There is nothing wrong with scholarship on France and Jewish history; it is important. But it shouldn’t be seen as a replacement for serious scholarship on contemporary antisemitism. The study of dead antisemites and past campaigns of vilification is already part of every single Jewish Studies department in the world. And dealing with Jewish literature (the topic of Samuels’ new book in 2010) has nothing to do with research on (contemporary) antisemitism.

Early in June, Yale University decided to shut down the five-year-old Yale Initiative for the Interdisciplinary Study of Antisemitism (YIISA), and replace it with the Yale Program for the Study of Antisemitism described above, which has nothing in common with YIISA. Media has significantly reported about this decision, the public debate starting on June 6 with an article by Abby Wisse Schachter. Many journalists, organizations, and scholars joined the cause to keep YIISA, including the Zionist Organization of America, the American Jewish Committee, and the Anti Defamation League.


Professor Alvin Rosenfeld wrote an open letter to Yale, urging the university to keep YIISA. Professor, feminist, and bestselling author Phyllis Chesler wrote, shocked about the “Palestinianization and Stalinization of the American professoriate.” Caroline Glick advised donors to think twice about giving money to Yale in the future. Alex Joffe expressed his displeasure, as did Ben Cohen and Benjamin Weinthal.

Harvard professor and YIISA board member Alan Dershowitz said the following in an interview with David F. Nesenoff, a keynote speaker at YIISA’s August 2010 conference “Global Anti Semitism: A Crisis of Modernity”:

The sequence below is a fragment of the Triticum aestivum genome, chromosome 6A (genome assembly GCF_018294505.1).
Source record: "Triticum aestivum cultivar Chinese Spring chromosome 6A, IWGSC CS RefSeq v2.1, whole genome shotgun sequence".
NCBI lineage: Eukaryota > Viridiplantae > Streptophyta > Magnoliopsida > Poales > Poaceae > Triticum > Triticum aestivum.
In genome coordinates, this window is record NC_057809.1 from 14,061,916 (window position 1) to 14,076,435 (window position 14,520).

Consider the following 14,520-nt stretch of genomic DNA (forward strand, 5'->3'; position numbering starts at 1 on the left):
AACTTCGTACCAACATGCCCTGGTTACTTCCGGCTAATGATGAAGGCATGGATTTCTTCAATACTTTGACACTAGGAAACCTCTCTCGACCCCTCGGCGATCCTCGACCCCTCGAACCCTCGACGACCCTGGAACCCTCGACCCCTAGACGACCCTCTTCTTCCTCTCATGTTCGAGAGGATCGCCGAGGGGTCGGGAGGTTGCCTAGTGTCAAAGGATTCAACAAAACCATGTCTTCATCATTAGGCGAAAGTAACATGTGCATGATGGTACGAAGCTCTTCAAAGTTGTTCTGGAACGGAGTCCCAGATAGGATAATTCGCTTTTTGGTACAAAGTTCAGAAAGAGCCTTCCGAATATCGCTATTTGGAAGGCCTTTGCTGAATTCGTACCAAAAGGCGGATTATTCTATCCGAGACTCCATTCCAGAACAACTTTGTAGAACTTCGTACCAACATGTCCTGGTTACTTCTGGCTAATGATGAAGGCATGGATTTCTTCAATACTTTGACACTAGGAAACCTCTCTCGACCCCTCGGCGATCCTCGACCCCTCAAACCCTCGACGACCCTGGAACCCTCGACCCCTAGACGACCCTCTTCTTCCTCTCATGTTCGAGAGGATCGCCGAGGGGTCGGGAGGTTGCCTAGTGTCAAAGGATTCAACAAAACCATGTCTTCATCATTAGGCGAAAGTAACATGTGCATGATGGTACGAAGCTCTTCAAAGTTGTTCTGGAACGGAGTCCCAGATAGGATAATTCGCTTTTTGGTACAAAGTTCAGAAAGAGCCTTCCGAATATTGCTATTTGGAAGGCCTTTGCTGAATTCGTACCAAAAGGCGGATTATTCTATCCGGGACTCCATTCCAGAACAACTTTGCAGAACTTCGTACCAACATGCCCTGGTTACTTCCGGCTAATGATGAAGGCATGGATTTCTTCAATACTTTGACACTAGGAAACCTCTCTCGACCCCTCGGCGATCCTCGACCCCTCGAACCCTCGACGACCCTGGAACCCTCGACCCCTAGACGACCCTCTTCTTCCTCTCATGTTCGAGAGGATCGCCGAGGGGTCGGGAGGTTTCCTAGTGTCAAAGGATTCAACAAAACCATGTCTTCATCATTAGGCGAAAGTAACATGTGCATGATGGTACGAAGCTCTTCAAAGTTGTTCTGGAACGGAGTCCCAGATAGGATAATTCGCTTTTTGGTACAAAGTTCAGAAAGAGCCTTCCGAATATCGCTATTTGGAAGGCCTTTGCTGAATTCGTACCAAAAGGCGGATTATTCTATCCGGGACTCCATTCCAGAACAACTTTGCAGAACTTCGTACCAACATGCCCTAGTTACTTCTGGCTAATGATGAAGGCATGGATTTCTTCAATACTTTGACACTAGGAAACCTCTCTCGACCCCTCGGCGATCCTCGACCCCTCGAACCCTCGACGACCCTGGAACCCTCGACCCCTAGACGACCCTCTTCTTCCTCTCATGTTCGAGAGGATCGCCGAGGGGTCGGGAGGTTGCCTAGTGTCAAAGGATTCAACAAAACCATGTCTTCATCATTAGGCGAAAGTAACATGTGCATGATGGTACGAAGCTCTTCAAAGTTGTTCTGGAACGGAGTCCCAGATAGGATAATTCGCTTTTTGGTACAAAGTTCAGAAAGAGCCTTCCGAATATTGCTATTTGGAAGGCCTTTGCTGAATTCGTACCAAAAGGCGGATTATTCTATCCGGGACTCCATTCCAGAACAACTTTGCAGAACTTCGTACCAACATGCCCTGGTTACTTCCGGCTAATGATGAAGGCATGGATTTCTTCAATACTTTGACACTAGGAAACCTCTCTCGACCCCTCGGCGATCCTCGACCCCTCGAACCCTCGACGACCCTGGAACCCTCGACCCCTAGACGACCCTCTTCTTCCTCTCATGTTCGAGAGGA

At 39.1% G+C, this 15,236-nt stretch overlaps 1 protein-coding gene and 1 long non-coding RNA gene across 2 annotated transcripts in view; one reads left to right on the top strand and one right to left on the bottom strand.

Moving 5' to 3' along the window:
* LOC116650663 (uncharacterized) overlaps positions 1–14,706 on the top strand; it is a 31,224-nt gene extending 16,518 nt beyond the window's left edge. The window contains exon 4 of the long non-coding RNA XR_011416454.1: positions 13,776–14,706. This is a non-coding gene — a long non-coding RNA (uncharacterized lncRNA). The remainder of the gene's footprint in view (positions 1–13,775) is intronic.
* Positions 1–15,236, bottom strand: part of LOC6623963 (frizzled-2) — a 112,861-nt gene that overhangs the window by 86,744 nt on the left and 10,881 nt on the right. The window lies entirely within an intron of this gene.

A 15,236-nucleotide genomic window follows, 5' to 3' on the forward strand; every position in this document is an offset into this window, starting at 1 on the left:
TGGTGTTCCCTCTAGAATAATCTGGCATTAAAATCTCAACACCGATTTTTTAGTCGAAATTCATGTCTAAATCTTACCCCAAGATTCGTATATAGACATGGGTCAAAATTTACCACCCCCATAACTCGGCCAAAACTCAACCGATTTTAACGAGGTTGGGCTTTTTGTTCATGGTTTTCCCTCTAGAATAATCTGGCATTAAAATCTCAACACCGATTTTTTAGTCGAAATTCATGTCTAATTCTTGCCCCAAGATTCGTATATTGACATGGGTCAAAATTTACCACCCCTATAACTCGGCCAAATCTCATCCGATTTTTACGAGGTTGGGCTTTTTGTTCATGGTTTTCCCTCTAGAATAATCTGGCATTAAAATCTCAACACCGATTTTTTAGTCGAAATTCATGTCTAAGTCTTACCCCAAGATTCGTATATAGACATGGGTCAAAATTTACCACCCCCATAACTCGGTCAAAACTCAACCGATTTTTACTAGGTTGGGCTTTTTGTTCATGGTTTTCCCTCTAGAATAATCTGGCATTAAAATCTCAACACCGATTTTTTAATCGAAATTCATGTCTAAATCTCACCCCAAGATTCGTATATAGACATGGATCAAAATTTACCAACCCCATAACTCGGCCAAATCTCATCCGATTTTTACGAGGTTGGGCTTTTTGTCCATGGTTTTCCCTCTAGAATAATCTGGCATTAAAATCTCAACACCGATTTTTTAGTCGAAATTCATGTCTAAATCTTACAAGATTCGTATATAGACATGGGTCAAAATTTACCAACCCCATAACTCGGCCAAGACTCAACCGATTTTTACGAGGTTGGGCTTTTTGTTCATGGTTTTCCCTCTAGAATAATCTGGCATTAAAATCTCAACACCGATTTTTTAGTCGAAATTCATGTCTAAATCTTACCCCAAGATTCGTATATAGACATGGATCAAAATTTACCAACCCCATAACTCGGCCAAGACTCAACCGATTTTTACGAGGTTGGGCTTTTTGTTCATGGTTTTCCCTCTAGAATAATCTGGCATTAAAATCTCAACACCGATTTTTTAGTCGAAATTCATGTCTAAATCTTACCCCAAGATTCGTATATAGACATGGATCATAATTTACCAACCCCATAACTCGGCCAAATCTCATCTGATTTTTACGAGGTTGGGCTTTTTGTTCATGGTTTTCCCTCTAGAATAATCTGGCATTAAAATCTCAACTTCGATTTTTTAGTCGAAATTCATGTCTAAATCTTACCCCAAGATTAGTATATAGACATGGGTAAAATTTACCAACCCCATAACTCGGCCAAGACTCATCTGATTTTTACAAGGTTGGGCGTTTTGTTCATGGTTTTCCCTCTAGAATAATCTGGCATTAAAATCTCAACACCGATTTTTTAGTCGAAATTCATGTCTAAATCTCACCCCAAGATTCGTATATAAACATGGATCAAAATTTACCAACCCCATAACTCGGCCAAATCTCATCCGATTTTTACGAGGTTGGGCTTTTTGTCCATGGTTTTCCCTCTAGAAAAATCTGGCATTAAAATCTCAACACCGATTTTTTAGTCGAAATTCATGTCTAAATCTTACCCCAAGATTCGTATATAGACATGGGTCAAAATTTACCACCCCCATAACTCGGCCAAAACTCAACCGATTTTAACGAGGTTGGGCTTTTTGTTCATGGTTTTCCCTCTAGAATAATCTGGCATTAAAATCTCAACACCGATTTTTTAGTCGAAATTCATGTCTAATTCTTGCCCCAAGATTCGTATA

I think some of the blame lies not only with the Jewish faculty members but with pro-Israel faculty members who are too frightened to speak up because it makes them unpopular. You pay a price on campus today for being pro Israel. Even I pay a price for that.

Yale, in fact, has a long history of antisemitism. Dershowitz continued:

The slogan of Yale was urim v’tumim‘ [light and truth] in Hebrew. The joke was if you could read it, you can’t go there. The college had an overt quota system. I was not in the college. I couldn’t get into the college obviously. When I went to the law school there was overt antisemitism in the hiring process by law firms. And there were secret clubs that didn’t allow in Jews. That was 50 years ago. Yale has a terrible legacy of antisemitism, which should make it sensitive to the issue.

Historian Stephen H. Norwood’s The Third Reich in the Ivory Tower demonstrates that Yale and many other Ivy League universities were very much pro-German, and not at all anti-Nazi. Norwood writes:

Yale University and Vassar College German clubs invited Dr. Richard Sallet, attaché at the German embassy in Washington, to speak on campus about Hitler’s Germany. The Nazi-diplomat spoke informally on December 11 to Yale’s Germanic Club, which was composed of faculty members and graduate students, on “The New Foundation of the German Commonwealth.”